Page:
You would think that after 2,000 years of councils, debates, reformations, and conferences that there would be some solidarity in American Christian beliefs. Right?
Wrong. A new survey produced by Lifeway Research and Ligonier Ministries has taken a look at The State of Theology in the United States, and the results are a little disconcerting. Surveying a demographically balanced online panel of 3,000 American Adults from various Christian traditions, researchers asked 47 questions about the Bible, salvation, and other core Christian beliefs.
So, how do you line up with the consensus of self-identified American Christians in 2016? Take a look at some of the key findings provided by Lifeway Research:
In addition to how Americans view God’s character, the Bible, and the Trinity, this survey pointed out several other insights regarding basic tenets of Christian belief:
- 39% of all participants agree that good deeds help to earn one’s place in heaven
- 43% of people who agree that God is the author of Scripture also agreed that modern science discredits the claims of the Bible.
- 64% of all participants agree God accepts the worship of all religions, including Christianity, Judaism, and Islam.
- 56% of all participants agree that the Holy Spirit is a force, not a personal being.
- 74% of all participants agree that individuals must contribute to their own salvation.
- 65% of all participants agree that God knows all that happens, but doesn’t determine all that happens.
- 61% of all participants strongly disagree that even the smallest sin deserves eternal damnation.
Why such disunity?
For many of us looking into this research, it may come as no surprise. Recent studies have repeatedly pointed out the decline of church attendance in America. This can sometimes evoke a sense of fear for the future, but it should also help the church realize the need of teaching the essential elements of our faith to those who are already within the doors. For what is the benefit of evangelism if the evangelist doesn’t know the full gospel?
Lately, the focus of many mainline churches across the country has ventured away from doctrine and theology in search of more user-friendly subjects. This isn’t necessarily a bad thing. All of us need guidance for issues that come up in everyday life. But this should not come at the cost of neglecting the essentials of Christian belief.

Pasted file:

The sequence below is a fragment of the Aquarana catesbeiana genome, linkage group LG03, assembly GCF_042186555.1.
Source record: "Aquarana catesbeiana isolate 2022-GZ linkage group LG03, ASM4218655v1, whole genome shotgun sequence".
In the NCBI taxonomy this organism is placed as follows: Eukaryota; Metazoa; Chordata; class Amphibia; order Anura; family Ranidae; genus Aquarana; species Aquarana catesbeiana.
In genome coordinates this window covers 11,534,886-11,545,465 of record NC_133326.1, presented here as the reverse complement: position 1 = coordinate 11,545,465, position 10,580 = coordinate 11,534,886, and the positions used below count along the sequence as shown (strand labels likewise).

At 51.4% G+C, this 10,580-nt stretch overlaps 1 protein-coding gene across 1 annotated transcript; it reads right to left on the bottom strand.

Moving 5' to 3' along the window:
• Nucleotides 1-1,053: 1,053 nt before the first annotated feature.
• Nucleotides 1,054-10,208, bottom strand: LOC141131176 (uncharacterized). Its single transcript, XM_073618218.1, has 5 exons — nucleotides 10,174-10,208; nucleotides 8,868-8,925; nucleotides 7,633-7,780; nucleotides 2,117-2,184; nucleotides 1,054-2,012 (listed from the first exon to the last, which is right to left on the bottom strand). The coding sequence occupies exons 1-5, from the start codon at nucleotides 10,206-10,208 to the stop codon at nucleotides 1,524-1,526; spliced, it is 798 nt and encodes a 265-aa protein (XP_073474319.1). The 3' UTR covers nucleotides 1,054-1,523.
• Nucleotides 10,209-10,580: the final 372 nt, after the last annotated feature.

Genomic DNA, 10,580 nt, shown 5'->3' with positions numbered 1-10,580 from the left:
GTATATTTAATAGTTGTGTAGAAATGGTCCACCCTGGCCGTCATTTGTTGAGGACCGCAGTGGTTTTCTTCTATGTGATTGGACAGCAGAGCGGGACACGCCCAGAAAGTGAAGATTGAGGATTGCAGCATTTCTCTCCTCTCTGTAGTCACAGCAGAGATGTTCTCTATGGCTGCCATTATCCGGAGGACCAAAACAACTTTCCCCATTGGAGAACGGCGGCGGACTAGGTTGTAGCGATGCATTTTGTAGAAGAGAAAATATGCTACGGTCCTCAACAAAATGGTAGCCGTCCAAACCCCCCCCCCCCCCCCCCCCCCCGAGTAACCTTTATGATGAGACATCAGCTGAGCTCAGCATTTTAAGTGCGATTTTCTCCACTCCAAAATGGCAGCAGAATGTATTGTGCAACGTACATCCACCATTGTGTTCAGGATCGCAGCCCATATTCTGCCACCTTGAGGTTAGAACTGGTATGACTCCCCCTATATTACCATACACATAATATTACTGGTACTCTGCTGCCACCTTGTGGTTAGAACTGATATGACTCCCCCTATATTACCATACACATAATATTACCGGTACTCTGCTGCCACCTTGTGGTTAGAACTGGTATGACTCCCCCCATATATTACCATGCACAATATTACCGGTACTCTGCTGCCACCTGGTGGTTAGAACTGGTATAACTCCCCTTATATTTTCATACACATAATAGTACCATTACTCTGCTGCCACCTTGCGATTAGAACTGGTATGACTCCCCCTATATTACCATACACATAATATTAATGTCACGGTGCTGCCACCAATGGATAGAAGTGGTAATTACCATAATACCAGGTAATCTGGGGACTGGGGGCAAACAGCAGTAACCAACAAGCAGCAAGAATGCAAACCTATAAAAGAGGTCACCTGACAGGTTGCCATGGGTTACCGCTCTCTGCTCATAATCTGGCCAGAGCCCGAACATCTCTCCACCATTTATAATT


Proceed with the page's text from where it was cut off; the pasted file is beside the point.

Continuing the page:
Doctrines like the nature of God, the role of the Holy Spirit, original sin, justification by faith alone, and the authority of Scripture need to be talked about and understood. This is especially important for new believers, but even the most seasoned church-going Christians could use a refresher.
In an interview with Christianity Today’s Caleb Lindgren, Beth Felker Jones, professor of theology at Wheaton College, said, “The survey underscores our desperate need for sound doctrinal teaching in the local church. I fear that we’re spending too much time in cults of personality around charismatic superstar pastors, who often focus more on their personal theological idiosyncrasies and pet ideas than on basic Christian orthodoxy.”
What To Do Now
If we are to agree with Jones’ assessment with this survey’s findings, it means churches and Christian leaders across the country should not take doctrine for granted. It would be a mistake to assume that all those who believe and follow Christ will learn for themselves the fundamental issues that theologians and scholars have studied and debated over the centuries.
Of course there will always be debate about many of the non-core aspects of Christianity—this is a given. But it is the doctrines at the heart of our faith that should be upheld, taught, and distributed throughout the faithful, as well as the not-so-faithful.
What we stand to lose is great, but what we stand to gain is far greater. Imagine a culture of believers that is not only passionate about following Christ and filled with the Holy Spirit, but also understanding of what has already been revealed to us through God’s Word. Only then will the Church be fully equipped to be representatives of Christ (while always being led by Christ) in a world that constantly holds the authority of Scripture in question.
Corum Hughes works on the production team for HAVEN Today and is the managing editor of the All About Jesus blog. His passions include running, biking, reading, watching movies, and seeking Jesus in places He is seldom sought. Corum lives with his wife in Idaho.